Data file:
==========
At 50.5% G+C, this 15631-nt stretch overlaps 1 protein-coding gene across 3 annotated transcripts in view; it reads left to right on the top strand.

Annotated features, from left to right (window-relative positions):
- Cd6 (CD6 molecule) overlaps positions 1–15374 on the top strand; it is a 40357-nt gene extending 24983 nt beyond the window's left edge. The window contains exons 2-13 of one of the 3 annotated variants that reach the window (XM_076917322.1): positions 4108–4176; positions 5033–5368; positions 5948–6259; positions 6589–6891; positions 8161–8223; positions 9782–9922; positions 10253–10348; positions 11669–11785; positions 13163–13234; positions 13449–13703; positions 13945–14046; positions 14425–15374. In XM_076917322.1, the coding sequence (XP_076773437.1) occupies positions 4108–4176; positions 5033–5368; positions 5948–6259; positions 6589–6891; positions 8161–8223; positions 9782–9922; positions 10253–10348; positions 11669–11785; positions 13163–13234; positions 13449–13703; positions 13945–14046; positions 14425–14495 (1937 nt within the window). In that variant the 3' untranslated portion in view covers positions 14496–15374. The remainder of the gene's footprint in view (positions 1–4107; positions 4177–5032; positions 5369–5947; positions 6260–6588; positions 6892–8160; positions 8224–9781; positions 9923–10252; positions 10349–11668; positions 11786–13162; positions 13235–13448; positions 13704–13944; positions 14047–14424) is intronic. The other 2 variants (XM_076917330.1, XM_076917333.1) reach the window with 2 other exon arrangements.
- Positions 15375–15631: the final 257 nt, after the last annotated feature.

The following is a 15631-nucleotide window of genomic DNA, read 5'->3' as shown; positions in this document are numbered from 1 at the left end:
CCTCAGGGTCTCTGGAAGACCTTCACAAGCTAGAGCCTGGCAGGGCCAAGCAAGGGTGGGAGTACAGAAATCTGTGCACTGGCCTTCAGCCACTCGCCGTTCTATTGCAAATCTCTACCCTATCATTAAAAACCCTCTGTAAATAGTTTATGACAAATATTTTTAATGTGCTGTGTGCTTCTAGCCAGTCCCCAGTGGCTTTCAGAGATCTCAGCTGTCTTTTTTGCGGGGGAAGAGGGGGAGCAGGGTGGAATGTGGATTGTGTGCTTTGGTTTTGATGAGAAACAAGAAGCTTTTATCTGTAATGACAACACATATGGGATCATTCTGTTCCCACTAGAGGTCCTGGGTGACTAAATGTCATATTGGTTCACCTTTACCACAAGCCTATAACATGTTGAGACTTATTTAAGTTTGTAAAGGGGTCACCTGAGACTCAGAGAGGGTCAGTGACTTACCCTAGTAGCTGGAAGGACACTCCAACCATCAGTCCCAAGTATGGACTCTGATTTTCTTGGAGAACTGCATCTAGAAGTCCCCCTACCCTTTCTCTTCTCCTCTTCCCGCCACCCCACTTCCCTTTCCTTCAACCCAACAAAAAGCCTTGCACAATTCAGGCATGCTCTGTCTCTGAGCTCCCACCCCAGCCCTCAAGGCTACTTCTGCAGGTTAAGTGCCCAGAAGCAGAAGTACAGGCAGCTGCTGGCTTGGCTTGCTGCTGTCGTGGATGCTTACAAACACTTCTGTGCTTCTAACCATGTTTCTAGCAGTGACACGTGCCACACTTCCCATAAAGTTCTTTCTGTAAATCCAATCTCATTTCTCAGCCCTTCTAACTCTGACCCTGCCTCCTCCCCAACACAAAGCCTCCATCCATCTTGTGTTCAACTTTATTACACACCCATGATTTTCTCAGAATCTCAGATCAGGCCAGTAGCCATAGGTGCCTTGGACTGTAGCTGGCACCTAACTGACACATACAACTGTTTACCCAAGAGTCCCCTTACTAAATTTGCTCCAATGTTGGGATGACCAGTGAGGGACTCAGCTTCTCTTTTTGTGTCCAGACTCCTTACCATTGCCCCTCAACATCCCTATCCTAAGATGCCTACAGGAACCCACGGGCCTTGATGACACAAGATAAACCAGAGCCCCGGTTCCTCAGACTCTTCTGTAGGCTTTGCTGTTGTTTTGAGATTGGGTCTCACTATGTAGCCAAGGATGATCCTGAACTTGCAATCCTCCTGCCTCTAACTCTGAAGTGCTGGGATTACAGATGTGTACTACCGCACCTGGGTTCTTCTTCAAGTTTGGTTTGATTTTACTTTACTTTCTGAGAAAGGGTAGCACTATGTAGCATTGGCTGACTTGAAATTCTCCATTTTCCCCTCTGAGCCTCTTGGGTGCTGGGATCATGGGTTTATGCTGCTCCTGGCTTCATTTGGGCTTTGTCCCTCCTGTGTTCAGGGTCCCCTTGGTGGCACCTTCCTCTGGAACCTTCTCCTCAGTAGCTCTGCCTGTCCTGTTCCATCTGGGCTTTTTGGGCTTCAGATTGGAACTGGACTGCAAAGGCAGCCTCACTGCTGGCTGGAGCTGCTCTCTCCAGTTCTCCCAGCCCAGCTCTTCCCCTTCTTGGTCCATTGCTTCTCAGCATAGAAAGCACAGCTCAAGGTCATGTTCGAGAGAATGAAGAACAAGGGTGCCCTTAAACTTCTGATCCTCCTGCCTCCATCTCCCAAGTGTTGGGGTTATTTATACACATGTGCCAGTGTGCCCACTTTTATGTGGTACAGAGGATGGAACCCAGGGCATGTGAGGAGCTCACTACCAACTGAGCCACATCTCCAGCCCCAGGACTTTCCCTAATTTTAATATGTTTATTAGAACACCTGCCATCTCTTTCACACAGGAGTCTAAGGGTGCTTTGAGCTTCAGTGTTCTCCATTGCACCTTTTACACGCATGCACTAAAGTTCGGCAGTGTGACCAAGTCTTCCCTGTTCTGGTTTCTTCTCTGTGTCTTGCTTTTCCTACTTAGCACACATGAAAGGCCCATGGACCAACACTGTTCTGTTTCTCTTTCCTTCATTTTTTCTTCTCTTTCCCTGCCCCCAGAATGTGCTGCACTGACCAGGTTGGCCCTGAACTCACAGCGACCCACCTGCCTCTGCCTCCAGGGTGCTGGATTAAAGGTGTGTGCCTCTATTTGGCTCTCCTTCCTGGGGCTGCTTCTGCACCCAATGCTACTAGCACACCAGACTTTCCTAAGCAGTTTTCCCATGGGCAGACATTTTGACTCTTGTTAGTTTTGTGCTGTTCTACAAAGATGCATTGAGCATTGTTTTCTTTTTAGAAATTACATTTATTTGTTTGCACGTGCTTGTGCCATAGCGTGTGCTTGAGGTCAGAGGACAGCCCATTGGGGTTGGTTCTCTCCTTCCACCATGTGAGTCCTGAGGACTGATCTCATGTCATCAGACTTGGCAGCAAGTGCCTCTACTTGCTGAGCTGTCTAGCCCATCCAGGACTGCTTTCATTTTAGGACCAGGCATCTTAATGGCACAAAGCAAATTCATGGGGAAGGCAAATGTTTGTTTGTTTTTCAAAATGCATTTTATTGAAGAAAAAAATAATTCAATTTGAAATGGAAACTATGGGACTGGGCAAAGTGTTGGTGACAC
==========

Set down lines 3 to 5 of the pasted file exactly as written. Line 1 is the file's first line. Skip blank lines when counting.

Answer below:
- Cd6 (CD6 molecule) overlaps positions 1–15374 on the top strand; it is a 40357-nt gene extending 24983 nt beyond the window's left edge. The window contains exons 2-13 of one of the 3 annotated variants that reach the window (XM_076917322.1): positions 4108–4176; positions 5033–5368; positions 5948–6259; positions 6589–6891; positions 8161–8223; positions 9782–9922; positions 10253–10348; positions 11669–11785; positions 13163–13234; positions 13449–13703; positions 13945–14046; positions 14425–15374. In XM_076917322.1, the coding sequence (XP_076773437.1) occupies positions 4108–4176; positions 5033–5368; positions 5948–6259; positions 6589–6891; positions 8161–8223; positions 9782–9922; positions 10253–10348; positions 11669–11785; positions 13163–13234; positions 13449–13703; positions 13945–14046; positions 14425–14495 (1937 nt within the window). In that variant the 3' untranslated portion in view covers positions 14496–15374. The remainder of the gene's footprint in view (positions 1–4107; positions 4177–5032; positions 5369–5947; positions 6260–6588; positions 6892–8160; positions 8224–9781; positions 9923–10252; positions 10349–11668; positions 11786–13162; positions 13235–13448; positions 13704–13944; positions 14047–14424) is intronic. The other 2 variants (XM_076917330.1, XM_076917333.1) reach the window with 2 other exon arrangements.
- Positions 15375–15631: the final 257 nt, after the last annotated feature.

The following is a 15631-nucleotide window of genomic DNA, read 5'->3' as shown; positions in this document are numbered from 1 at the left end: